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Governments across the world provide subsidies for various activities. Most countries provide farm subsidies; education, health and even fuel is subsidised through government largesse.
Now, to promote electronic payments, I should think governments should dish out subsidies. Governments can be creative on this one; let's say a country starts issuing E Dollars; the cost of which should be definitely lower than paper notes. All government
services should cost less when paid by E Dollars. Again, governments must encourage acceptance of EDollars across the economy as compared to cash.
It's time for governments to shift their subsidies to electronic payments. These will pay themselves back very soon.
We need more 'liberals' fighting for the right kind of subsidies! Let's start with electronic payments.
Not so much subsidies needed - better to encourage transparent charging - common in the Nordics already to add cost of paper invoices to the invoice. Also just - those who use e-invoicing should not pay for more expensive behavior of others.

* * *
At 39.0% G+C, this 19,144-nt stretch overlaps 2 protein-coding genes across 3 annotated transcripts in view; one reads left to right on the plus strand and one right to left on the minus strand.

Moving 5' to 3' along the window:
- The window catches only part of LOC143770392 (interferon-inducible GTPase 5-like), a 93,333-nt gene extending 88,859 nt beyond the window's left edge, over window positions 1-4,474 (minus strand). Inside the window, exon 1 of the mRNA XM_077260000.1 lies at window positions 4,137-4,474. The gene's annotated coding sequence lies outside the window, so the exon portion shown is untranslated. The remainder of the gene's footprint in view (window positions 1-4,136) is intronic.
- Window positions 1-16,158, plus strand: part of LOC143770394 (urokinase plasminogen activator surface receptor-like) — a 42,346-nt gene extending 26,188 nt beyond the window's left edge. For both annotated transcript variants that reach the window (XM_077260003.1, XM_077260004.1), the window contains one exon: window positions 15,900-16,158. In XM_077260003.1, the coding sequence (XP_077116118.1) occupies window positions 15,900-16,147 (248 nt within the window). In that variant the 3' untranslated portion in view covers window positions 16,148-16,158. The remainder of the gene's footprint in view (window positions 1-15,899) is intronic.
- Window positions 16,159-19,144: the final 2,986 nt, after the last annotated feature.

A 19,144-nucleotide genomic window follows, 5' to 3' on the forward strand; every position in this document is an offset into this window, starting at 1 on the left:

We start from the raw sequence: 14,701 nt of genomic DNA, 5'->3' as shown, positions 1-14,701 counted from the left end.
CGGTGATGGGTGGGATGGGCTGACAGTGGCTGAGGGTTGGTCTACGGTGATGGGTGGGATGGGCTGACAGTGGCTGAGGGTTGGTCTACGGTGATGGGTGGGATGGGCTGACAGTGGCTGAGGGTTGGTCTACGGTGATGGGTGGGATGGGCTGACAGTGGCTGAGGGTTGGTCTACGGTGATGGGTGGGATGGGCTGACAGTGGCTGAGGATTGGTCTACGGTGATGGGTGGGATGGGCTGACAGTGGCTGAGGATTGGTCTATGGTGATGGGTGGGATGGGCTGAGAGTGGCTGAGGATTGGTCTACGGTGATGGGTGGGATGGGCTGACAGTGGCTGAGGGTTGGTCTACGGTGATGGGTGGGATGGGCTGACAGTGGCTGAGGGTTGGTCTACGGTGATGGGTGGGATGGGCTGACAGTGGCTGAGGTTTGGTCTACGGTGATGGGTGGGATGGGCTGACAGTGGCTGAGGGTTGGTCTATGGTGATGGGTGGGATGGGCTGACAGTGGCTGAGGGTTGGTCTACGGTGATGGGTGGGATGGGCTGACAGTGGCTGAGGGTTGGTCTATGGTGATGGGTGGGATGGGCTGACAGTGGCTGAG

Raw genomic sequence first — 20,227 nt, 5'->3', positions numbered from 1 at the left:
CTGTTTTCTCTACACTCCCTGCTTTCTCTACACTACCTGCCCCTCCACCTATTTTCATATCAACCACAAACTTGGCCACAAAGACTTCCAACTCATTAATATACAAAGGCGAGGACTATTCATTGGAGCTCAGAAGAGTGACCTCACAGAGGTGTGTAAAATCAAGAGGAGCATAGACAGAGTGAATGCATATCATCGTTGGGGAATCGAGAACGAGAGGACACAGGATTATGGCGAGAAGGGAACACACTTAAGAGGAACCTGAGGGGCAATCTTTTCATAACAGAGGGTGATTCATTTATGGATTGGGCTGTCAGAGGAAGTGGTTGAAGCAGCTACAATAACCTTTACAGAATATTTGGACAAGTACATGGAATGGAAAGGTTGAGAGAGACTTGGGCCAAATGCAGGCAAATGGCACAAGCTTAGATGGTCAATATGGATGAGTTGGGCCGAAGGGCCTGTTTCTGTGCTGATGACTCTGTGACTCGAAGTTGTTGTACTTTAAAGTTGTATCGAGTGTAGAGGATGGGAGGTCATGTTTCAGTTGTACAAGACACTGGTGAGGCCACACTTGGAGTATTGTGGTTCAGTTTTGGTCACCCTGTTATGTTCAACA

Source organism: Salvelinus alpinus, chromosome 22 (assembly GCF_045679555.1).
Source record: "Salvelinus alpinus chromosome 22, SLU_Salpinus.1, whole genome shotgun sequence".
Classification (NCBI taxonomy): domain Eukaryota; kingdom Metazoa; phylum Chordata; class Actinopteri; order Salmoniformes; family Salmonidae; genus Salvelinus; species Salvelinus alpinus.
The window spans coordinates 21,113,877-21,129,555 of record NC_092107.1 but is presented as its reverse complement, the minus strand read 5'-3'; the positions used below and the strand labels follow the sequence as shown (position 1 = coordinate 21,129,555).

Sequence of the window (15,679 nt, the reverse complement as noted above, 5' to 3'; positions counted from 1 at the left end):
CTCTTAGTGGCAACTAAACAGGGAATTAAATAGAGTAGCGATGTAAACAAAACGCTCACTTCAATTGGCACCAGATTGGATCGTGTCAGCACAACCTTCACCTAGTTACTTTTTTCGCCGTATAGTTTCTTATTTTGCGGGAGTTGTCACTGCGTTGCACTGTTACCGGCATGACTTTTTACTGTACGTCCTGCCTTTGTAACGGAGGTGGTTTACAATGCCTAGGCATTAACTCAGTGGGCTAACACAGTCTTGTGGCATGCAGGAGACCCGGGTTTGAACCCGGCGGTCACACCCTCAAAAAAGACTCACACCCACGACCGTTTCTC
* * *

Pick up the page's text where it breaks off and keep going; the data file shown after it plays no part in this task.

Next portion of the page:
Same logic was used in bank branches already in the 80s when e-banking was introduced.
Nothing works like "negative carrots"
If they became as simple as writing a cheque, e-payments will automatically see a lot more adoption by the man on the street - there's no need for any government subsidies.
When many EU governments - Social Security in Germany, HM Revenue in the UK, to name a few - insist on using snail-mail for any letter that contains Personally Identificable Information (PII), I don't see why I should be slapped a penalty if I don't want
to accept bills and invoices electronically.
This concept may work in many countries work but you can not pursuade the people that function in the "grey or black" markets to jump on a e-payment platform. I have been a part of several joint bank and government e-payment programs that did not meet the
"consumer usage goals" and the root cause appeared to be the fear by many consumers and merchants that all of their transactions would be tracked, analyzed and taxed by the government.
"Cash is king" with many groups within developed and developing countries and the convenience and efficiencies that are inherent in e-payments will not overcome the issues of consumer privacy and/or financial reporting of transactions.
Credit Risk Fraud Cards Professional
22 Nov 2007
This post is from a series of posts in the group:
A discussion of trends in innovation management within financial institutions, and the key processes, technology and cultural shifts driving innovation.